Deepening crisis affects health care

The announcement this week by Shangani Hospital in Matabeleland South that it would no longer admit patients, because it ran out of food a fortnight ago, is further evidence of Zimbabwe's deepening economic and humanitarian crises.

The hospital, situated in a former commercial farming area, serves an estimated 12,500 newly resettled families. A senior hospital official, who refused to be named, said the hospital had not been able to admit patients because the institution ran out of staple maize meal and other foods two weeks ago.

"We have not been able to admit any patients, even the critically ill and pregnant women, because of the worsening food situation. The word we got from the district administrator in Filabusi [about 80 km southeast of the country's second city, Bulawayo,] is that there is no grain at the Grain Marketing Board (GMB) depot. So we have been forced to turn our patients back to their homes or refer them to hospitals in Bulawayo and Gweru [the provincial capital]," the official told IRIN.

The district administrator is also the chairman of the district food taskforce, a body charged with ensuring steady and adequate food supplies to government institutions like hospitals, prisons, orphanages and boarding schools.

Operations at the hospital had been previously compromised as it has "been operating without an ambulance for almost two years now, so we are unable to attend to critical cases that occur in the remote parts of the district," the official added.

Dumisani Ncube, the Matabeleland South province administrator and provincial food taskforce chairman, described the state of affairs at Shangani hospital as "appalling".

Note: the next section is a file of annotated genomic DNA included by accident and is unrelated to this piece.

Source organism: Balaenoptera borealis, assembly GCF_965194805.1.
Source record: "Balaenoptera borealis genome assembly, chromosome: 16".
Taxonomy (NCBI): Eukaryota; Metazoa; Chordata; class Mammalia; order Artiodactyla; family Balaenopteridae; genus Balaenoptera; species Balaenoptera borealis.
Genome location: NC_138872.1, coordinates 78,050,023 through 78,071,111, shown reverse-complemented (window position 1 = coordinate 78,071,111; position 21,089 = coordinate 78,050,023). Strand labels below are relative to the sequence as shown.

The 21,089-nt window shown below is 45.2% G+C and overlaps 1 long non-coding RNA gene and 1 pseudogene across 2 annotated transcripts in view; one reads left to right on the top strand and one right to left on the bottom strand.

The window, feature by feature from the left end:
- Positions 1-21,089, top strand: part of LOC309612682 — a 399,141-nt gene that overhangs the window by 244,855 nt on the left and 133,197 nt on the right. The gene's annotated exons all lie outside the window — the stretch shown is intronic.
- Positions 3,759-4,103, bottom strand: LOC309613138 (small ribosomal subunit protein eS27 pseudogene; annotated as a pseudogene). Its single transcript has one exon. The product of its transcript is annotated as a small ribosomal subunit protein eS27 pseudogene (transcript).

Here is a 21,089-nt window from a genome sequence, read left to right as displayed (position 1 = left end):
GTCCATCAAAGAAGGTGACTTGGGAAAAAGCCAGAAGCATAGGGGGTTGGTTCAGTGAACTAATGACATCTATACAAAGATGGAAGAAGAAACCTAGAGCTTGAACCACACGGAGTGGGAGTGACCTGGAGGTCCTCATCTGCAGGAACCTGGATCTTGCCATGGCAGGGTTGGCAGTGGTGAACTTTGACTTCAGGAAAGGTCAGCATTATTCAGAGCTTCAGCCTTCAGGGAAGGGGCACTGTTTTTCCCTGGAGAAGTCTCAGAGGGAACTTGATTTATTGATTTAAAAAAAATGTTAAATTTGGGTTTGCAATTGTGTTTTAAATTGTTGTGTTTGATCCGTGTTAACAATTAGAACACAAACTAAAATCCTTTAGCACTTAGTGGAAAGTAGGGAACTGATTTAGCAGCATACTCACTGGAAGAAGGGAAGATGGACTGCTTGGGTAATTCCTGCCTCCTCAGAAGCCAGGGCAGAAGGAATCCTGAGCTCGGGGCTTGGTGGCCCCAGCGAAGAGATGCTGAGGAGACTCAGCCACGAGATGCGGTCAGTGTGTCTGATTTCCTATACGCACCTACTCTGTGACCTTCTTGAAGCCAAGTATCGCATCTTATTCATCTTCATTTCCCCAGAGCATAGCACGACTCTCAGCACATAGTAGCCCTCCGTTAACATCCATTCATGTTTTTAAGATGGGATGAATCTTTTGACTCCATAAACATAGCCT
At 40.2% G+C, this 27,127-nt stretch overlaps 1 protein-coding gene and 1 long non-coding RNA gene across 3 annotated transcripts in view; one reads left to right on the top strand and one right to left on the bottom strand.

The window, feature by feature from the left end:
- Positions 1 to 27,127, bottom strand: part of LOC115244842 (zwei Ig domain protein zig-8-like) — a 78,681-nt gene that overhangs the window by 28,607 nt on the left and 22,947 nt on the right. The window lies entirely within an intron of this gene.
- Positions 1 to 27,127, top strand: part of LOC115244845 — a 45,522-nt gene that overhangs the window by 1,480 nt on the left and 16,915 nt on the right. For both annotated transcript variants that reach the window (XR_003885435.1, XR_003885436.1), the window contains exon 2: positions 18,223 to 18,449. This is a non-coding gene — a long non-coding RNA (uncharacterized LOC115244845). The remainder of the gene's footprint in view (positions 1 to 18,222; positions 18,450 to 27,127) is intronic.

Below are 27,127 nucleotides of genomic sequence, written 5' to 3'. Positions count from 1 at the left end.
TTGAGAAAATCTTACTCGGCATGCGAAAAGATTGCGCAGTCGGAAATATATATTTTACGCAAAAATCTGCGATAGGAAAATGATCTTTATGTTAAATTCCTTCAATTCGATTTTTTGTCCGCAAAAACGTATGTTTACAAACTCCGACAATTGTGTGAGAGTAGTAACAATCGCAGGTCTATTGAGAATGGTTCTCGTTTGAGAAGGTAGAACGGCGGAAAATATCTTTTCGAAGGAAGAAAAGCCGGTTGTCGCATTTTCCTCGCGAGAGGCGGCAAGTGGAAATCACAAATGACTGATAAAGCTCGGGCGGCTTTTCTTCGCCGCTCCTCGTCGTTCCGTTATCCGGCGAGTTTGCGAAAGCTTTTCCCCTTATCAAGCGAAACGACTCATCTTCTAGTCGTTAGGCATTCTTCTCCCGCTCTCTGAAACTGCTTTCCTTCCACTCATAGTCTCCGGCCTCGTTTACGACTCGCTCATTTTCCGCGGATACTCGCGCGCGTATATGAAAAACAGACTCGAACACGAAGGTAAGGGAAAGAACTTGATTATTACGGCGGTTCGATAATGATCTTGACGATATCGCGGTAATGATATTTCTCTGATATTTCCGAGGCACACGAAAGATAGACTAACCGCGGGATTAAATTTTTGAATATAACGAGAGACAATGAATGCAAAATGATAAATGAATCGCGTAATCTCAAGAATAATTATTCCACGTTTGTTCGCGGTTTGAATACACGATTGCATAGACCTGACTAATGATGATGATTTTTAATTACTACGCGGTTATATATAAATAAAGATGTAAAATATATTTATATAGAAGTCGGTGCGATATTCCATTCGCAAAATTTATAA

"I have been told about the precarious food situation in Shangani. I can confirm that the hospital has been without food for the past two weeks now. However, I have no further details because I am yet to receive a full report from food taskforce members who went there to study the situation and make recommendations. However, since this is an emergency, we will dispatch food to the hospital while we find out why the situation was allowed to become this bad," said Ncube.

He added it was government policy that all hospitals, prisons, orphanages and other caregiving institutions were classified as priority areas in terms of access to food supplied by the GMB. "I am actually surprised that the hospital has been without food for two weeks when we have people on the ground, in addition to hospital management. We will have to launch a full investigation into this," he said.

Meanwhile, the Bulawayo City Council's directorate of health services announced this week that 20 health clinics, as well as a referral hospital it runs, had been severely affected by the exodus of qualified health staff.

The director of health services, Rita Dlodlo, told IRIN the institutions were operating with only half the required staff complement. As staff continue to leave for greener pastures in South Africa, Botswana, Europe and the Americas.

"The situation at council clinics is critical, as the health department is badly understaffed. The calibre of staff leaving includes nurses, health directors, pharmacists and other specialists, who are very difficult to replace because of the national problem of brain drain. We are operating with only 50 percent of ideal staff complement because of that," said Dlodlo.

She reported that a total of 90 staffers had resigned from council services, while 14 retired and some simply absconded between January and September.

The city council operates 19 clinics and one referral hospital, which specialises in life-threatening illnesses like tuberculosis. The brain drain affecting the council clinics may make access to health services more difficult for the majority of the city's residents, who have often relied on the more affordable medical service rates charged by the council.

The health sector in Zimbabwe has been hardest hit by the country's economic meltdown. Which has resulted in a failure to retain staff because of low rates of pay and a lack of basic medical equipment, due to breakdowns and foreign currency shortages.